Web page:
I would say that you need to be taking that kind of approach with young guys who are, (not to say other guys aren’t intelligent,) quite academic and intellectual, and I would say for other players, try and frame it in a way they might relate to more, that might interest them and make them click a little more – so I would say for this guys, more practical examples and less technical, but certainly, yes, within my own coaching I’d use those equations and when I think it’s appropriate I will try and convey those to the players.

What are some good examples of speed exercises that bridge training between the gym and the field?

I think the primary thing that you need to bear in mind when answering this question is what makes an exercise specific, because once an athlete gets out of the first couple years of training, the novel stages of training, the transfer from general exercises to specific movement patterns on the field is going to be limited or non-existent. Once you get to that stage of training you need to use progressively more specific exercises to see positive transfer.

The criteria for this is outlined by Professor Yuri Verkhoshansky in Special Strength Management for Coaches, and off the top of my head these criteria are the range of movement, where within that range of movement you produce peak force, the movement velocity, the magnitude and direction of force, the contact time, and the regime of muscular work, (how much stretch or activation of the stretch reflex is going on). If you look at the vast majority of what we are doing on the rugby pitch, just using running as an example, we know that during acceleration there is a large degree of movement at the hip, knee and ankle, going into triple extension/triple flection. The movement speed is much, much higher than we would generally see for most movements in the gym.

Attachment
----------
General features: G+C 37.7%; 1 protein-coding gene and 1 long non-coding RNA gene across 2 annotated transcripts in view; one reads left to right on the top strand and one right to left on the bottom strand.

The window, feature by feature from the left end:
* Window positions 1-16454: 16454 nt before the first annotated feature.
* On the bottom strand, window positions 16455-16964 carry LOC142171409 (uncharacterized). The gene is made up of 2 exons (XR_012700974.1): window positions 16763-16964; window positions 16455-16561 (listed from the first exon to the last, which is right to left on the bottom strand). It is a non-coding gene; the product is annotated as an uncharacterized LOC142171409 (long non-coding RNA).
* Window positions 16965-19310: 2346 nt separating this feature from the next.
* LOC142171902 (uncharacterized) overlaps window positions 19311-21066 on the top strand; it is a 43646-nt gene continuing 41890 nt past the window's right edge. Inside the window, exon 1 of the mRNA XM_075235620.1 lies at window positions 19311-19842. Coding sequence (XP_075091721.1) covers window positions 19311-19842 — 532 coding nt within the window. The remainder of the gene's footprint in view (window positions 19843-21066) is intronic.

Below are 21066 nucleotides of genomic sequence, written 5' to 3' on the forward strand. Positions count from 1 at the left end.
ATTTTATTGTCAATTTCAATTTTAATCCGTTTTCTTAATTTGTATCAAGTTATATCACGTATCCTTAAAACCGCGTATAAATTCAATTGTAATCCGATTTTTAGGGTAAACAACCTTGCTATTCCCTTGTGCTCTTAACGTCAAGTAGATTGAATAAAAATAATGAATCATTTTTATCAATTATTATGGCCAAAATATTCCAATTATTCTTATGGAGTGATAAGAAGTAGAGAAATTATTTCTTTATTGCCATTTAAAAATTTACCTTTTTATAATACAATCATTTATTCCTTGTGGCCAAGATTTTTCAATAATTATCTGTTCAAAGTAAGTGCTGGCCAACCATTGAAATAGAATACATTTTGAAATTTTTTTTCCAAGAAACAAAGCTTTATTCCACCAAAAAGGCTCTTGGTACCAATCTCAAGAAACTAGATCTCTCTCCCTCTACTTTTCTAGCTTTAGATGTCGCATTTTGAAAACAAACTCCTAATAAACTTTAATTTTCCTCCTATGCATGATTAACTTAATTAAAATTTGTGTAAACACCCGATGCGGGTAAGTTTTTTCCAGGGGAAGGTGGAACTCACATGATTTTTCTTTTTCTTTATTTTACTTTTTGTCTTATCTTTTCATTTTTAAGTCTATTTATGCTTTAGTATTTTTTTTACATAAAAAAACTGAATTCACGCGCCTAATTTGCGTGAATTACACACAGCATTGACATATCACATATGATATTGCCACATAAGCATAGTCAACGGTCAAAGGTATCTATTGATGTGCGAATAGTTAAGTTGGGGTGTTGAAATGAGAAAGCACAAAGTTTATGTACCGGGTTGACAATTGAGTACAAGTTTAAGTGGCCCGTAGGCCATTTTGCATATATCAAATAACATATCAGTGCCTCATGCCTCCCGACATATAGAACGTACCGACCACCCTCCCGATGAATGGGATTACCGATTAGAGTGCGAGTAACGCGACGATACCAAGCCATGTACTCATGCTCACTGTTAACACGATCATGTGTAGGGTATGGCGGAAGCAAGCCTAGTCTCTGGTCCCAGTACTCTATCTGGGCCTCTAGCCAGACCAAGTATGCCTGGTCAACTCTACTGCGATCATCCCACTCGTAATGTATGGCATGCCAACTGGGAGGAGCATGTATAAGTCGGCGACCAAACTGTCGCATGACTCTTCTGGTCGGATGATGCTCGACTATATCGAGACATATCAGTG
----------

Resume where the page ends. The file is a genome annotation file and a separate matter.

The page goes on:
The magnitude of force is higher, the direction of force is horizontal. We have a limited contact time, but not as limited as it would be for speed, and there is a decent amount of muscular stretch going on within the first couple of steps. So if we compare those movement characteristics to what we generally see in a traditional gym based program, we see very slow movement speeds, we do see high force, but we don’t see force being applied horizontally – we see it applied vertically. We have an extremely long contact time, and the degree of muscular stretch is nowhere near what we see on the field of play. So it’s easy to see that traditional, slow and heavy programs are not going to have a great deal of transfer from the gym to the field of play beyond the first couple of years of training.

So what we have to do is try and utilise exercises which share a greater degree of movement characteristics with on field movements to hopefully see that transfer. For me, these movements are jump training, (both vertical and horizontal) medicine ball throws, which are particularly useful for developing power output in the transverse and frontal planes of movement, and plyometrics, because of their high force high speed, but also their high involvement of the stretch reflex. You can also include within these exercises things that are ballistic in nature, by that I mean the exercises where the deceleration of the bar is due to gravity rather than the inherent deceleration within the movement. So exercises like jump squats, bench press throws, push presses, trap bar dead lift jumps and the olympics lifts.